How to handle repeat species

I also have my personal favourites and take photos of them every day I see them. Sometimes it may be the same individual, sometimes there’s no way to tell. I do stop short of posting multiple photos of different individuals of one species observed on the same day unless there are noticeable differences (usually life stage or sex)

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I often photograph repeat species… even Canada Geese. I walk the same trail on an almost weekly basis and it helps me track dates/appearances from year to year as other factors, e.g., vegetation, change.

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Someone after my own heart. Nature changes almost daily. There is always some change to note. One need not venture far from home.

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As many folks have pointed out, do what you feel most comfortable with. This comment is to add perspective from a a scientist who uses iNaturalist data. Recent research on “eco-niche modelling” shows that models were more accurate when using data for areas where organisms had been observed in multiple years. So if an organism has been reported from a location in previous years, but not the current year, it would be helpful to take the observation.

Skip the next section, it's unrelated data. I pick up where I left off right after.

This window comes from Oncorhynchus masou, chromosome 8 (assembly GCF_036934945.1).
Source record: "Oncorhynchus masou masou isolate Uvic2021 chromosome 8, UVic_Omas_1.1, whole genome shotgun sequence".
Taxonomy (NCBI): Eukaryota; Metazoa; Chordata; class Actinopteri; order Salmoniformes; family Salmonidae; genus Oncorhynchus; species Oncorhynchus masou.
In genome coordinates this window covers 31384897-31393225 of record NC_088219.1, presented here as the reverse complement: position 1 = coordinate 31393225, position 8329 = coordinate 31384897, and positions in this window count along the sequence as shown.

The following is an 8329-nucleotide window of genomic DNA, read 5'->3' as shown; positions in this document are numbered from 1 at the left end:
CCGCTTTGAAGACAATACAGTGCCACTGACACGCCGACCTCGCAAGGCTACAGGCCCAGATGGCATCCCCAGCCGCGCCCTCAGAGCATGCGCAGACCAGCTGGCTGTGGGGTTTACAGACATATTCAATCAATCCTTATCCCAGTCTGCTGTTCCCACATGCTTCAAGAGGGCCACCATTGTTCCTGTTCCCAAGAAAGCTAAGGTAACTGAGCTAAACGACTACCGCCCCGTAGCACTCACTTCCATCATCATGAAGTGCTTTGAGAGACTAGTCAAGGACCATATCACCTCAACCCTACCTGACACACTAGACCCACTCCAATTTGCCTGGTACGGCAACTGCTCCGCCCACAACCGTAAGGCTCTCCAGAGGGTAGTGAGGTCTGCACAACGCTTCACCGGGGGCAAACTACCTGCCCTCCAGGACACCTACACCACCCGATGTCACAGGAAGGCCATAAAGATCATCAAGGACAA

Similarly, for species that migrate or only show up in areas sporadically as well as species with different life stages like flowering plants and insects, having monthly data is helpful. The monthly data is known as phenological data and can help researchers map out bloom periods, migration dates, seed collection, etc.
Using the Canada Goose as an example, taking observations every month they are present would allow researchers to know if the area is part of the wintering grounds, or just summer grounds. Similarly, if folks were able to capture eggs and goslings, researchers can use that data for local breeding periods.
So to summarize, yes do what you feel comfortable with but do know the data are useful for many things if they are repeats.
-Shaun McCoshum, PhD

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